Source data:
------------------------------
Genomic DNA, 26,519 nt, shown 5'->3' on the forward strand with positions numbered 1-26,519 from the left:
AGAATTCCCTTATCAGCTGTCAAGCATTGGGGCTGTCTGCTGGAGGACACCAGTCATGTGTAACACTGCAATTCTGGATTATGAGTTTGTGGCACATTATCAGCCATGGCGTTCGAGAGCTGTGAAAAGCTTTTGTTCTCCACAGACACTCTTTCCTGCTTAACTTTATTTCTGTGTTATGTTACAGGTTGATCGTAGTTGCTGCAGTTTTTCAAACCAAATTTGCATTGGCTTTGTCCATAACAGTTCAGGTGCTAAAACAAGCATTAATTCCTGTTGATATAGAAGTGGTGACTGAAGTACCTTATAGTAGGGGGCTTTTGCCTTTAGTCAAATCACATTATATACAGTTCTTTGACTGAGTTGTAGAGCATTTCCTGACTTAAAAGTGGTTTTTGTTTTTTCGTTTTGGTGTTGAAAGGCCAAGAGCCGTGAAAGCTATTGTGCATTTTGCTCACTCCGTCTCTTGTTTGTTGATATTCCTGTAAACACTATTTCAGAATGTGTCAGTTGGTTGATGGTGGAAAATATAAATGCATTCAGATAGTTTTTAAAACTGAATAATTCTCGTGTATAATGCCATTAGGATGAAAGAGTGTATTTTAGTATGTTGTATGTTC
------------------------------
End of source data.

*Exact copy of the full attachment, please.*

Genomic DNA, 26,519 nt, shown 5'->3' on the forward strand with positions numbered 1-26,519 from the left:
AGAATTCCCTTATCAGCTGTCAAGCATTGGGGCTGTCTGCTGGAGGACACCAGTCATGTGTAACACTGCAATTCTGGATTATGAGTTTGTGGCACATTATCAGCCATGGCGTTCGAGAGCTGTGAAAAGCTTTTGTTCTCCACAGACACTCTTTCCTGCTTAACTTTATTTCTGTGTTATGTTACAGGTTGATCGTAGTTGCTGCAGTTTTTCAAACCAAATTTGCATTGGCTTTGTCCATAACAGTTCAGGTGCTAAAACAAGCATTAATTCCTGTTGATATAGAAGTGGTGACTGAAGTACCTTATAGTAGGGGGCTTTTGCCTTTAGTCAAATCACATTATATACAGTTCTTTGACTGAGTTGTAGAGCATTTCCTGACTTAAAAGTGGTTTTTGTTTTTTCGTTTTGGTGTTGAAAGGCCAAGAGCCGTGAAAGCTATTGTGCATTTTGCTCACTCCGTCTCTTGTTTGTTGATATTCCTGTAAACACTATTTCAGAATGTGTCAGTTGGTTGATGGTGGAAAATATAAATGCATTCAGATAGTTTTTAAAACTGAATAATTCTCGTGTATAATGCCATTAGGATGAAAGAGTGTATTTTAGTATGTTGTATGTTC